It is difficult to surmise such a move with the team resting at 20 – 34 and the universal belief that Joel is a franchise altering player. In addition to possibly being that transcendent player, the center also represents justification for the organization’s investment in losing. He is the prize, therefore a lack of long term commitment would be an admittance that their plan was an epic failure.
The 76ers would be openly admitting the best the process yielded was a possible Sixth Man of the Year candidate. Nevertheless, availability is in fact an ability and should be judged as such. So this alternative to signing him long term should not be viewed so skeptically.
Injuries are as much a staple of Joel’s game as the ferocious dunk. His lack of on court reliability should remove any belief Philadelphia has in him of being a long term solution. The Sixer will be entering the final year of his rookie contract and if he can make it through the first half of the All-Star break reasonably healthy (50 plus games played), then there is the option of trading him to the highest bidder.
Imagine what the big man would command in return. Especially, if the league believes Philadelphia would consider playing the role of fool and parting with the money Joel will be seeking.
Yet, in all likelihood “the Process” will continue to miss a huge chunk of games due to injury. And in the instances that the big is available to suit up, there will always be restrictions placed upon the coach in hopes of avoiding something that seems unavoidable.
Choosing to not re-sign the third overall selection will undoubtedly drastically impact the 76ers for years to come. Some could argue the team is not strapped for cash and re-upping Embiid would not limit them financially going forward. The impact of such a robust personality could have a negative impact on a more talented squad. Also, such a cloud of uncertainty around an impressionable hungry group of young guns sets a bad precedent. Keep in mind this current group of overachievers are playing for their collective NBA lives and they struggle to duplicate the same energy and production from when Joel plays versus when he does not play.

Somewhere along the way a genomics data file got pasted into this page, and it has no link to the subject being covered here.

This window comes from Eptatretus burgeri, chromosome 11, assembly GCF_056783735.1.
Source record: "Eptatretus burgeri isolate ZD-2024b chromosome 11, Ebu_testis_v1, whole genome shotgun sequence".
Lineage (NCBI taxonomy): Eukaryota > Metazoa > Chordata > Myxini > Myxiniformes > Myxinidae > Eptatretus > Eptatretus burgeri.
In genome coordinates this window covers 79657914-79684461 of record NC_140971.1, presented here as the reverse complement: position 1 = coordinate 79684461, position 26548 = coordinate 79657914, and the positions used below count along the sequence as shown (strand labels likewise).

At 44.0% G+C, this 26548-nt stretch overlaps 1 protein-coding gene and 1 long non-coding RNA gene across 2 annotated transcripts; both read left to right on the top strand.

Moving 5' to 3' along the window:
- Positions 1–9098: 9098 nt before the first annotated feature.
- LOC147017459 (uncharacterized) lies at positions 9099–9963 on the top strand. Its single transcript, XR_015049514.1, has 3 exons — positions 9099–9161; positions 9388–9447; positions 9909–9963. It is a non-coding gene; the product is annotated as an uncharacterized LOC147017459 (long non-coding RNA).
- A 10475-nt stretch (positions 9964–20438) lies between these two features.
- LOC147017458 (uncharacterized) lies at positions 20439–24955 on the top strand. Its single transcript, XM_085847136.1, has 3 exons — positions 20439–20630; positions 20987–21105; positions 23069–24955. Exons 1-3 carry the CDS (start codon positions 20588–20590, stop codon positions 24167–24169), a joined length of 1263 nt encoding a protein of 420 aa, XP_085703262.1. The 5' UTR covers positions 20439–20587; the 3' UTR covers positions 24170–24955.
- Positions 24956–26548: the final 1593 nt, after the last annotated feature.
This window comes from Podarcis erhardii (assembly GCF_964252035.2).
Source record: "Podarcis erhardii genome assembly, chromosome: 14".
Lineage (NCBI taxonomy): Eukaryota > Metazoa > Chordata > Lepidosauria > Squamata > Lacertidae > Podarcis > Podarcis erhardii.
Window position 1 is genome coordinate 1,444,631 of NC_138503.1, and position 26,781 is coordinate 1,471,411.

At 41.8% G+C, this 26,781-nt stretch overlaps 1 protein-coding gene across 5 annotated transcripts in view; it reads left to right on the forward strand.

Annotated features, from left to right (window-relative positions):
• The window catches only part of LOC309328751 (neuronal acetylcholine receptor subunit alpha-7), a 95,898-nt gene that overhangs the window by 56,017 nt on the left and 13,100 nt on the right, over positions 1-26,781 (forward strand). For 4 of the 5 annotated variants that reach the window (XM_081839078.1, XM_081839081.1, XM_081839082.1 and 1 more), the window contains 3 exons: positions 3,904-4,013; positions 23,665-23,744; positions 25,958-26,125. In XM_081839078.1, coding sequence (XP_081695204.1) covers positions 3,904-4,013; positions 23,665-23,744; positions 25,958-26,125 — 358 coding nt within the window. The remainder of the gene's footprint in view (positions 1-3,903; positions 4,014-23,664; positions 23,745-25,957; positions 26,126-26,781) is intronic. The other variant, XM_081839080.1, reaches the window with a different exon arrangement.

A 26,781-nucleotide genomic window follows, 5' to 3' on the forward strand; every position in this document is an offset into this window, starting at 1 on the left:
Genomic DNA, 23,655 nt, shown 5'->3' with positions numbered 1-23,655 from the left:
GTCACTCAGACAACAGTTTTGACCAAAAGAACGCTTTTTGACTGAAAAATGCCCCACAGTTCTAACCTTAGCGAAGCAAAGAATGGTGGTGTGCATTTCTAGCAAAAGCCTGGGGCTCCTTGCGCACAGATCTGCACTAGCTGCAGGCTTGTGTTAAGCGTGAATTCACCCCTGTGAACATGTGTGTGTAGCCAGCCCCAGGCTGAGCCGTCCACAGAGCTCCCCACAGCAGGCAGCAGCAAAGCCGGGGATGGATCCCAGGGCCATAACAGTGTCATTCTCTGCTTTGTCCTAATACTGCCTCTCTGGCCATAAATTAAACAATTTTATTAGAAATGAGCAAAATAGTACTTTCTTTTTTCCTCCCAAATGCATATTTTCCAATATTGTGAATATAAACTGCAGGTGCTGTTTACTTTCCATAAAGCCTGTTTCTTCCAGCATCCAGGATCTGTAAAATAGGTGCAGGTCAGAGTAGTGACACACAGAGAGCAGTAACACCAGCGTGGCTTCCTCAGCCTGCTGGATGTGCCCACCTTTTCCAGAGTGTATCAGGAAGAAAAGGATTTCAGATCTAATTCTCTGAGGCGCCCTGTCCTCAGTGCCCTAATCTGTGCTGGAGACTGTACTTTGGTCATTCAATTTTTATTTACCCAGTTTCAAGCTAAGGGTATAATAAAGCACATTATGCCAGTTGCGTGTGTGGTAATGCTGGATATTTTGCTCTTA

Why would you want to create an obstacle for a developing nucleus hell bent on etching their own mark on the league?
With such a documented injury history and Philly already having Ben Simmons in tow, the former JayHawk should be viewed more as a luxury than cornerstone at this point. The “play one game sit the next two philosophy” that has been prominent thus far would be a detriment to the necessary growth of a new foundation.
Through accident or fruition this team has a fresh start coming its way in the form of Simmons. As much as Okafor would benefit from playing with a disciplined talent such as Ben, the 2015 NCAA champion has earned a new start in another NBA city. Noel will receive an offer that Philly is unlikely to match, leaving Joel as the only thing remaining from the three franchise picks that couldn’t.
When Hinkie drafted the former JayHawk, hope was given to every 76er fan. Three years later that hope has been replaced with reality. A reality that the center is more Ralph Sampson than Hakeem Olajuwon. And just because that reality is colder than a January wind, it does not make it any less real.
Certainty, continuity and availability could once again be the staples of Philadelphia basketball, but only if this group can avoid the missteps of placing their faith in magic beans. Only if this group will simply believe in what they have seen rather than what they hope to see.